Alyssa Griffin, Molloy College
Whether it’s your very first time or you want to update your wardrobe, there’s something out there for you.
Emma T., UC Berkeley
The festival has gone through many iterations, but only some that stay true to Pride’s activist roots. This year, though, it returned to its militant origins.
Sarah Gudenau, Oakland University
School often clouds the truth or conveniently excludes details, narrating a white-washed, cis-centric, heteronormative and incomplete past.
Katherine Brand, University of Michigan
From underwear to makeup to clothing to candles, these five companies offer year-round shopping opportunities that support the queer community.
Emma Smith, Wesleyan University
It isn’t safe to host parades and parties this year, but that doesn’t mean you can’t enjoy some LGBTQ pride in your living room.
In the wake of the pandemic, hundreds of Pride events have been cancelled. Here’s how you can still take part even if you can’t do it in-person.
McKenna Uzelac, Columbia University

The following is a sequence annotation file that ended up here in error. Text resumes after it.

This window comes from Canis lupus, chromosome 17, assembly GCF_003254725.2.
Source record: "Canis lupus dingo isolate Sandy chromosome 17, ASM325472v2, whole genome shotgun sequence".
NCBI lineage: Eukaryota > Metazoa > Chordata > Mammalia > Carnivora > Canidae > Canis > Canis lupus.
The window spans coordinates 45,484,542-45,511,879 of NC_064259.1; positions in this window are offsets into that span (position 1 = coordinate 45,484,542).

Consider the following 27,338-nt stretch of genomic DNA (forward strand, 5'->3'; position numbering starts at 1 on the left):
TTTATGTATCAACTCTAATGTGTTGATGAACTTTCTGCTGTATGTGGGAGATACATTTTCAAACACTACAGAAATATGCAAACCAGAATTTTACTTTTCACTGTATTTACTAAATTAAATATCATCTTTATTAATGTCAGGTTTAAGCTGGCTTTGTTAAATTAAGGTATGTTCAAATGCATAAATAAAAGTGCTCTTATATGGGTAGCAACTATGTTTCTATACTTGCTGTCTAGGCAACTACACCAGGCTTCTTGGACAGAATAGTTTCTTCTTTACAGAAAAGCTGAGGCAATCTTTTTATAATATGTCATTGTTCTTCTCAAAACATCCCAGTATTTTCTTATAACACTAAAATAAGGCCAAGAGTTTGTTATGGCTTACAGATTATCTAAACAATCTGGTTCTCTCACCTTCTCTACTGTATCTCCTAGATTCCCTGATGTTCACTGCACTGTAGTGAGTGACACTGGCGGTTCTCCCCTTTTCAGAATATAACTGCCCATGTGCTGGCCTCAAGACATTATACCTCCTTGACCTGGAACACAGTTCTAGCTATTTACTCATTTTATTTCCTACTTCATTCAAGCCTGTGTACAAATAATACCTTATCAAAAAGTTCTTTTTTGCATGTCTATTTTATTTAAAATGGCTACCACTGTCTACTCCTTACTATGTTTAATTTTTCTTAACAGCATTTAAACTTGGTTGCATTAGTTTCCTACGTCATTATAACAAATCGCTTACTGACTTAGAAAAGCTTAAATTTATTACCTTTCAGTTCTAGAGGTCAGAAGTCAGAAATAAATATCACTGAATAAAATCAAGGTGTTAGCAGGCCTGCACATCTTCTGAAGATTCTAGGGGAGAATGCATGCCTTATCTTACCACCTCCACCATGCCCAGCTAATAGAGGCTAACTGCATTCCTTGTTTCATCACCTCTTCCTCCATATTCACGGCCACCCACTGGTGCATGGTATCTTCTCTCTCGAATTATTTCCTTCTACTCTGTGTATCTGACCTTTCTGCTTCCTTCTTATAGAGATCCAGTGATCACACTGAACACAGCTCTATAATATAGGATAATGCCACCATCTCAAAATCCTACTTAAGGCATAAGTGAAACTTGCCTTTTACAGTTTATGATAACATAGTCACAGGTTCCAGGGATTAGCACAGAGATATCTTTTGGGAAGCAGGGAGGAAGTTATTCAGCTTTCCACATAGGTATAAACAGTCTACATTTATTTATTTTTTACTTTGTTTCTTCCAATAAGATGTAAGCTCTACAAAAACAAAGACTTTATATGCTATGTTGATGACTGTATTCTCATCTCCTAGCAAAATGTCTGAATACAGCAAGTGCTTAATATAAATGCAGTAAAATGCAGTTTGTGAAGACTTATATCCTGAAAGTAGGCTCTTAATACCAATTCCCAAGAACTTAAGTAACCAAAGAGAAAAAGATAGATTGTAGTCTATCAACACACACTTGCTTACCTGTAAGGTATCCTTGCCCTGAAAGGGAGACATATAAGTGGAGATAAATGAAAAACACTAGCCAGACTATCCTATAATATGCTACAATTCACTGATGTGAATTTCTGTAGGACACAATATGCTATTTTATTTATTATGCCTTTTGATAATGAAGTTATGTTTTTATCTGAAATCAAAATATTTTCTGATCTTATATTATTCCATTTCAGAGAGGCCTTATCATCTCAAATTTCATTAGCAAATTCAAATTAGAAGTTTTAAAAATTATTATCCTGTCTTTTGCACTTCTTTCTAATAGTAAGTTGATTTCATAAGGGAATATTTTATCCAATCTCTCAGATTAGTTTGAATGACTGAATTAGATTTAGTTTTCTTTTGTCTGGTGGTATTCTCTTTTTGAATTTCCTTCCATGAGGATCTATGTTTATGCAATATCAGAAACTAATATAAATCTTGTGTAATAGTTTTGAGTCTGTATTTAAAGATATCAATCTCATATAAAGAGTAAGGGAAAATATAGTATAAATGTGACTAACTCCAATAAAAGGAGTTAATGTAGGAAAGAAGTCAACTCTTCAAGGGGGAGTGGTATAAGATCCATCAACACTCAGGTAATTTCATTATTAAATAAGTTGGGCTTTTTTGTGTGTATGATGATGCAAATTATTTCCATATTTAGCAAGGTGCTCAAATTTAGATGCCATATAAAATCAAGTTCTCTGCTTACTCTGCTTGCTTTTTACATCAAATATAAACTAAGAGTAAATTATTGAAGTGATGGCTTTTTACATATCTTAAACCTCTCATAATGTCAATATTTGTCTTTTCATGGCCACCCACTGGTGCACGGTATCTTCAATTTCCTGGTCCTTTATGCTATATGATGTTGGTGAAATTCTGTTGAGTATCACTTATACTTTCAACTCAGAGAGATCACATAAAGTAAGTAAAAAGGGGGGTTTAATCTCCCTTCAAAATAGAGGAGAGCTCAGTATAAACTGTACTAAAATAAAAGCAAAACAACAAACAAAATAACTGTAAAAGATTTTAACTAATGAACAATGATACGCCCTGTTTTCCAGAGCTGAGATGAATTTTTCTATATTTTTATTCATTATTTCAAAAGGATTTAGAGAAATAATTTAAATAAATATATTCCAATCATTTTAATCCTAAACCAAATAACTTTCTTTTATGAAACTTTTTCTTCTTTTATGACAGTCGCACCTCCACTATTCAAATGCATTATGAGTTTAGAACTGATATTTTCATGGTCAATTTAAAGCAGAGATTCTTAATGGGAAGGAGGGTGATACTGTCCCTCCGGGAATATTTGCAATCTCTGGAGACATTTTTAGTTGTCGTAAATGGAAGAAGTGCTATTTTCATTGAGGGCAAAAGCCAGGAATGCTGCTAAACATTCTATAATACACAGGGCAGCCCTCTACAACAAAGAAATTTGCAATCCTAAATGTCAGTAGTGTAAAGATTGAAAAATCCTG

As June begins and protests over racial injustice continue, it’s important to make space for queer black literature.
Emily Jewett, University of San Diego
In light of nationwide protest against systemic racism, this Pride Month should center the nonwhite and non-cisgender people that kicked off the fight for queer liberation.
Maui Smith, University of Pittsburgh
Celebrating the rich and diverse background of Black History month, the LGBT+ community has not forgotten some of their most influential figures.
Sam Shepherd, McGill University
When straight singers write LGBTQ+ anthems, can the final product ever do more than pander?
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